DYNSQLF can be run independently of the BLDJDELF command. This gives users a way to run SQL/400 statements that they manually enter into the source file. This will be useful if you want to create view logical files, but don’t want ALL the underlying physical fields included. It can also be used to create a join logical or grouped result that can be used in Sequel’s FROM clause. DYNSQLF does not require that customers have SQL/400 installed in order to run the statements.
Prompt the DYNSQLF command to access it’s parameters:
The DYNSQLF parameters are as follows:
|SRCFILE||This is the name of source file that contains SQL statements to be run by DYNSQLF.
|Library||The name of the library containing the source file.
|SRCMBR||The name of the specific source member containing SQL statements for DYNSQLF.
|IGNERR||The SQL processor issues a return code for each SQL statement processed by DYNSQLF. The code indicates success or failure of the SQL request. IGNERR(*YES) causes DYNSQL to continue processing the remaining SQL statements in the member if an error occurs. With IGNERR(*NO), DYNSQL stops processing whenever a return code indicates that the request failed.|
The process is driven from the command through a CL program (BLDJDELF) that validates the input. If the source file (SRCF) isn’t found, it is created. An additional “working” source file (QTEMP/@@$SQLSRC) is also created. If a generic name is used as the JDEFILE, a list of files matching the criteria is built and processed.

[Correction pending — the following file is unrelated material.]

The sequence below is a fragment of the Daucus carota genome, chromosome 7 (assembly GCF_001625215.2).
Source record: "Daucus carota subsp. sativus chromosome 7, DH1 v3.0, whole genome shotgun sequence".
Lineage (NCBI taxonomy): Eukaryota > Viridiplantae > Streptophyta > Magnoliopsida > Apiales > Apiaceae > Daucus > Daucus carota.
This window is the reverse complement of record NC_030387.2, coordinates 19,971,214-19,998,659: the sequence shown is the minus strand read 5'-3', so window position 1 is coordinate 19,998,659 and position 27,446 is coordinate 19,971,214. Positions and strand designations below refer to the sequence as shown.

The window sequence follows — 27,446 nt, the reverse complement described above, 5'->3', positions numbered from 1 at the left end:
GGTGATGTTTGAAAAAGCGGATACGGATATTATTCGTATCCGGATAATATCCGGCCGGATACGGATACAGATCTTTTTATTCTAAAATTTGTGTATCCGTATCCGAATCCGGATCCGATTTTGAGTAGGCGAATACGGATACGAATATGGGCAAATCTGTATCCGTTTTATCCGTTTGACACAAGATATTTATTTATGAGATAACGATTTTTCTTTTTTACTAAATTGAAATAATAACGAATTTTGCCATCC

The CL program attempts to locate the JDE data field specification file on the library list. BLDJDELF checks first for F9210 (OneWorld) and second for F9201 (World). If neither can be found, an escape message is issued and the process terminates. The library list is also checked for JDE dictionary files F9202, F9203, and F0005.
Once the validating steps are passed, the BLDJDELF view is opened to join the appropriate dictionary file (F9201/F9210) to the alpha description file (F9203), the field text file (F9202), and the system cross reference file (QADBILFI). Only records from the file named in the JDEFILE parameter are selected from the system cross reference.
If the ROWSEC value is specified as *JDEDICT, then both the One World Security Workbench table (F00950) and the One World dictionary (F9210) must exist. If the ROWSEC value identifies an MCU field name then the One World dictionary must not be installed.
The view builds a complete field description for each field using the information in the JDE dictionary. The field description contains the “true” data specifications (length, decimal positions), column heading and text, and editing.
The command processing program calls the BLDJDELF1 RPG program to read records from the view data path and write SQL to the source file. The SQL statements in the source file are a CREATE VIEW, and two LABEL ON statements; one for column heading and another for field text. The SQL in the CREATE VIEW statement contains the steps necessary to:
The final step in the process copies the SQL from the workfile to the user’s file specified on the SRCF parameter and uses DYNSQLF to run the SQL statements in the source. This will build the view and create the labels.